Field Notes

Insights and advice from the construction field.

How Can Contractors Improve Safety at Construction Sites?

Street Road Work Zone with Barricades and Workers

Contractors are among the top workers responsible for improving safety at construction sites. These professionals must prioritize safety in work zones to help protect workers. 

The Occupational Safety and Health Administration (OSHA) used its findings from site inspections and injury records to develop its Focus Four Initiative. This initiative emphasizes the four most common job site hazards:

  • Falls: Improperly placed tools or materials can lead to slips, trips, and falls. Also, workers can fall through unmarked or unguarded holes in walking surfaces.
  • Caught in or between: Loose clothing can get caught in belts or pulleys and cause injuries. Also, heavy equipment and foundation walls can crush or suffocate workers.
  • Struck by: Overhead cranes or booms being used to unload building materials can strike workers.
  • Electrocution: Contact with electrical power boxes and overhead power lines can lead to injuries.

Because improving safety at construction sites is an essential part of their work, contractors must take steps to reach this objective. These best practices can help.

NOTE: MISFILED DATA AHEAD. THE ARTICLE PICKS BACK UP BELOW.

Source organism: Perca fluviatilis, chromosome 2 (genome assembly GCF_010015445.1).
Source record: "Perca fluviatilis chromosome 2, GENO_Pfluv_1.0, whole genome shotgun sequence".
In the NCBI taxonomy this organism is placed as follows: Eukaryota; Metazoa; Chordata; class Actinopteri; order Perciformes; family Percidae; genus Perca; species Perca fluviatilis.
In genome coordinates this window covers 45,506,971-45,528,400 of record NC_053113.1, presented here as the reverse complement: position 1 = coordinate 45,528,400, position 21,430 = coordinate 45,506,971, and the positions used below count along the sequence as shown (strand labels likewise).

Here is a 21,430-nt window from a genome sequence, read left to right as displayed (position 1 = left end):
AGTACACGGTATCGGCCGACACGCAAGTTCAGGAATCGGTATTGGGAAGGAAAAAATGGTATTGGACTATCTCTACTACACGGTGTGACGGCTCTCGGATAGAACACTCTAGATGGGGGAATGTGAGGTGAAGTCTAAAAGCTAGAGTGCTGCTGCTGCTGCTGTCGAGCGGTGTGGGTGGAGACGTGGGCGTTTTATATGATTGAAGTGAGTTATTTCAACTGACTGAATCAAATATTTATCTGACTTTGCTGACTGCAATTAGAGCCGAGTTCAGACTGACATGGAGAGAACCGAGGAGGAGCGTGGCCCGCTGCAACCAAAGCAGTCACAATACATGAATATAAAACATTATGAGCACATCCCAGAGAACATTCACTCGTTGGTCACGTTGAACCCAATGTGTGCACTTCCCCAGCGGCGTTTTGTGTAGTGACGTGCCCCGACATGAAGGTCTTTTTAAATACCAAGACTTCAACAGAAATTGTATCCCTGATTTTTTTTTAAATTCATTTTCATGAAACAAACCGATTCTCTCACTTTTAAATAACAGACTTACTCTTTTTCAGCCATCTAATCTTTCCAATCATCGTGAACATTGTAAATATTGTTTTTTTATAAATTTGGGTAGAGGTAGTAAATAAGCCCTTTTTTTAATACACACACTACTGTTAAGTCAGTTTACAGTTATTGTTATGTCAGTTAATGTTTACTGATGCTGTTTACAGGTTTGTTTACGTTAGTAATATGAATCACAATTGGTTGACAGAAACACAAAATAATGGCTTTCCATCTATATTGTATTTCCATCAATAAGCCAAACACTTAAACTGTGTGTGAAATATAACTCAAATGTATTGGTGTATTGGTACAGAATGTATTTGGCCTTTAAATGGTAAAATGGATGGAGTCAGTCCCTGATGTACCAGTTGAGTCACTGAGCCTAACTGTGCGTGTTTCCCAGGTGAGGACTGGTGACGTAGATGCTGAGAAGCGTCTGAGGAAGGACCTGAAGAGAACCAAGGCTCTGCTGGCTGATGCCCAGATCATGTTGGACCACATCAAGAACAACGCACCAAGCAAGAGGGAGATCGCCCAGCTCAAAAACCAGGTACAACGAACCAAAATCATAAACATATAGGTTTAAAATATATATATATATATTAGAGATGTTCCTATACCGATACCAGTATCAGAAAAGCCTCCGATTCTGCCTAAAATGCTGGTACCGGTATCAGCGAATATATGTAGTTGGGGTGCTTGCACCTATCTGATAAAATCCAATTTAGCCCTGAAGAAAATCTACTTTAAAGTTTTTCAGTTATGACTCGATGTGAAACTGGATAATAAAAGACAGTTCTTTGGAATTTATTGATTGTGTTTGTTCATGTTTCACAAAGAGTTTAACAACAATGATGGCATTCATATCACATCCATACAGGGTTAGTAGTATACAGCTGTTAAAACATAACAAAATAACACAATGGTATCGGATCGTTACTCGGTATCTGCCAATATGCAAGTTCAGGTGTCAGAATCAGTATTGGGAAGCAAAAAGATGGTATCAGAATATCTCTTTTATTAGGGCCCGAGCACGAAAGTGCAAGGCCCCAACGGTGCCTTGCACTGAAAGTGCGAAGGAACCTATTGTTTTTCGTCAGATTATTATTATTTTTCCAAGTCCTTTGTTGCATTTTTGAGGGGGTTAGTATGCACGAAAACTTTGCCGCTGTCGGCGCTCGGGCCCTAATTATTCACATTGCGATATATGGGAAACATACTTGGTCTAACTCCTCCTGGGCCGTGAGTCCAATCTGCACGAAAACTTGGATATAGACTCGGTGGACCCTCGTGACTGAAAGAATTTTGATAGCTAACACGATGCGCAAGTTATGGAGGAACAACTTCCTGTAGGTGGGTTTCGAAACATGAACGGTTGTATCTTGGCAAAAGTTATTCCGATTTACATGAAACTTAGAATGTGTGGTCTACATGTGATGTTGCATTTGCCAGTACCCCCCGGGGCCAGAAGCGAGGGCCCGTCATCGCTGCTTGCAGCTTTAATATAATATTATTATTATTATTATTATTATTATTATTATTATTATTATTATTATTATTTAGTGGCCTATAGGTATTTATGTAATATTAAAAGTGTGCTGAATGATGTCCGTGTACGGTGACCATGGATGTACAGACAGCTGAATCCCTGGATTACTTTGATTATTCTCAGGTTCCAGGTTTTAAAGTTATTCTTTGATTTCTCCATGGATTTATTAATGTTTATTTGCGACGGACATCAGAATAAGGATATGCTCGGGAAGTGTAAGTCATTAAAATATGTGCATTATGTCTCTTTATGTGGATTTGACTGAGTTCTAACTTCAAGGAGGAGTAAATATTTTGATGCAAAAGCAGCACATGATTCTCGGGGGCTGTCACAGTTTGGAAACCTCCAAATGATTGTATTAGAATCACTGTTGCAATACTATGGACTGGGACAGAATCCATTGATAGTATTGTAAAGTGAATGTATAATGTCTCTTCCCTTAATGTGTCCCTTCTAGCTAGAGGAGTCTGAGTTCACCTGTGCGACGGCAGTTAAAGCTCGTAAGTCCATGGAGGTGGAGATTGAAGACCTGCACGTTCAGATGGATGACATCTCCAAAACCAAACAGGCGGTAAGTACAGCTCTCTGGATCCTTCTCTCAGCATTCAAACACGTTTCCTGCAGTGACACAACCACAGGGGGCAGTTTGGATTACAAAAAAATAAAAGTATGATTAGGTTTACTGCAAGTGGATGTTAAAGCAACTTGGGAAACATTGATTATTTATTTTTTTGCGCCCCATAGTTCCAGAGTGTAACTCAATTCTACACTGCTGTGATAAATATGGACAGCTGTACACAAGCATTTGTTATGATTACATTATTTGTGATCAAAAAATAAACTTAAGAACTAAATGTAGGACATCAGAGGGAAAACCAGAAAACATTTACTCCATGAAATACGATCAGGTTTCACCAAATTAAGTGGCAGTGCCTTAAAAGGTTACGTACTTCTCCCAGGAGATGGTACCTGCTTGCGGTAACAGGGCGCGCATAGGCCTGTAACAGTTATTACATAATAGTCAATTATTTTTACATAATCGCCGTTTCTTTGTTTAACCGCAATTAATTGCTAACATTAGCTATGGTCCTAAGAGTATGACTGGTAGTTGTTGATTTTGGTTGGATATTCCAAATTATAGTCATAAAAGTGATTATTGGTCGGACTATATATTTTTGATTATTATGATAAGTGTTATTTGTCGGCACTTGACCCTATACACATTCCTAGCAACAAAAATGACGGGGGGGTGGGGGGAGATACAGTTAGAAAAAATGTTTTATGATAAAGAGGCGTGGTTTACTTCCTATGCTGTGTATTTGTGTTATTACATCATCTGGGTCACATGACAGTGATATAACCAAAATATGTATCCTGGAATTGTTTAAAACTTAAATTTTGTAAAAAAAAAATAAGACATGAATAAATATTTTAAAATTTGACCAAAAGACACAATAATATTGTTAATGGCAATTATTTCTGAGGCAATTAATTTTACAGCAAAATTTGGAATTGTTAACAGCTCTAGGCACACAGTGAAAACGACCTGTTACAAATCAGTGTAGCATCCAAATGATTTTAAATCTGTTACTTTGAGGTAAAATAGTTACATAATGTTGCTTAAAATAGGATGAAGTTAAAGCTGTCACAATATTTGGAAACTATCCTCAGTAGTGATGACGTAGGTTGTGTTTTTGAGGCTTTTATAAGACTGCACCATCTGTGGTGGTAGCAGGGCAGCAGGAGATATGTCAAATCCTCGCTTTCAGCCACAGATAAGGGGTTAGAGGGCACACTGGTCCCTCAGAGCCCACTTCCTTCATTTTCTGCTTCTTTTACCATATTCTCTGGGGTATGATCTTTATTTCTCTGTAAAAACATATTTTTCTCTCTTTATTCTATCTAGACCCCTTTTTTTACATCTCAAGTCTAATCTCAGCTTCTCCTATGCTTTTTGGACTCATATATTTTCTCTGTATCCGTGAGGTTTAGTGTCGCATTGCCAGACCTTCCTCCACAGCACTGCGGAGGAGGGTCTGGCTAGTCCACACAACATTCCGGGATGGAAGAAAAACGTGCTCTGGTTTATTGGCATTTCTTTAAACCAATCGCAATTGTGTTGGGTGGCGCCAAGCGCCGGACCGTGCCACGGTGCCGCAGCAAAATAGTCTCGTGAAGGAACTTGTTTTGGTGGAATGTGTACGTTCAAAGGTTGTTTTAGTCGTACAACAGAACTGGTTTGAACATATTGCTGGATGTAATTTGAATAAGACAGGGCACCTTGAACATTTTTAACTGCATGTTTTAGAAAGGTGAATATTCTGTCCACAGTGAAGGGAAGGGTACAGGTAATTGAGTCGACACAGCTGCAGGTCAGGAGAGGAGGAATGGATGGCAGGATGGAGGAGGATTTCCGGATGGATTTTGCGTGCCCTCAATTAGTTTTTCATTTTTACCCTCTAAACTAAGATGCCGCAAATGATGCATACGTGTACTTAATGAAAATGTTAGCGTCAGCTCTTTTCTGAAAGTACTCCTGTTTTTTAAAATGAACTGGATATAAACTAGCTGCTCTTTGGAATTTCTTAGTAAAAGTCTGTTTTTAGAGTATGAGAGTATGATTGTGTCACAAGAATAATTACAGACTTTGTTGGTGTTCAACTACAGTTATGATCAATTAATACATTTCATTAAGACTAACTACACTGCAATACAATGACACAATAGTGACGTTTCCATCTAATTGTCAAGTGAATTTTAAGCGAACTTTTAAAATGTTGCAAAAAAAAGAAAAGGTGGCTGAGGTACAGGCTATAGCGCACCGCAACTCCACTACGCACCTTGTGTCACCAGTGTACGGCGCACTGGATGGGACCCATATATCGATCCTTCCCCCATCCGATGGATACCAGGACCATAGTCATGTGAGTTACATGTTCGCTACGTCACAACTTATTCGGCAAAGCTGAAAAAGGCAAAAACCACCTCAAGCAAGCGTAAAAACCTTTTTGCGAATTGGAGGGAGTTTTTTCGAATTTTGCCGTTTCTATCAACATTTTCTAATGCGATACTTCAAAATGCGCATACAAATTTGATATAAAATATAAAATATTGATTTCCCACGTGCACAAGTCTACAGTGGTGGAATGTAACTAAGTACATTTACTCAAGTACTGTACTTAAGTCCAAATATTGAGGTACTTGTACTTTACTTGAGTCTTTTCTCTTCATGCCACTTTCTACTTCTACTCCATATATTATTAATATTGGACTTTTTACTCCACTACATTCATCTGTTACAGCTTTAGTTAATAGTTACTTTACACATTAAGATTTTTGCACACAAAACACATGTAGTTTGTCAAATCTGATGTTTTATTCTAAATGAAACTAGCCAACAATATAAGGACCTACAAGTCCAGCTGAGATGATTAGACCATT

Discover how contractors can improve safety at construction sites.

Develop a Comprehensive Site Safety Plan

Create an actionable safety plan that meets compliance standards and elevates safety at the construction site. Periodically review and update your safety plan.

Include the following in your safety plan:

  • Project scope, location, and general site conditions
  • Description of identifiable hazards on the construction site
  • Protocols and procedures to handle common safety issues and emergencies
  • Instructions to report safety hazards, near misses, and incidents
  • Directions to provide constructive feedback on the safety plan 
  • Contact information for key safety and emergency personnel
  • Description of local, state, and federal safety regulations

Conduct Job Site Safety Training

Regularly train your workers on construction site safety. This training is especially important for new workers and those who lack construction experience. Keep in mind that veteran workers can benefit from safety reinforcement.

Proactively talk with each worker to ensure they understand the hazards of the construction site and their role. Ensure each worker knows what to do to minimize hazards or handle an emergency.

Facilitate Open Communication

Use smart devices, construction management software, instant messaging, and other tools and technology to distribute information about the construction site, potential hazards, and other relevant issues. Also, encourage workers to communicate any adverse conditions to you and the rest of the team.

Maintain the Construction Tools and Equipment

Ensure the tools and equipment are in proper working condition. Regular maintenance, repairs, and replacement reduces the risks of body strains, musculoskeletal issues, and other injuries.

Document Safety Incidents

Keep detailed records of worker injuries and near misses:

  • Use your records to uncover the root causes of safety incidents.
  • Resolve the underlying issues that lead to injuries and near misses.
  • Make adjustments to your safety plan as needed.
  • Improve safety at the construction site.
  • Track the success of your safety plan.

Hire Safety-Minded Construction Workers

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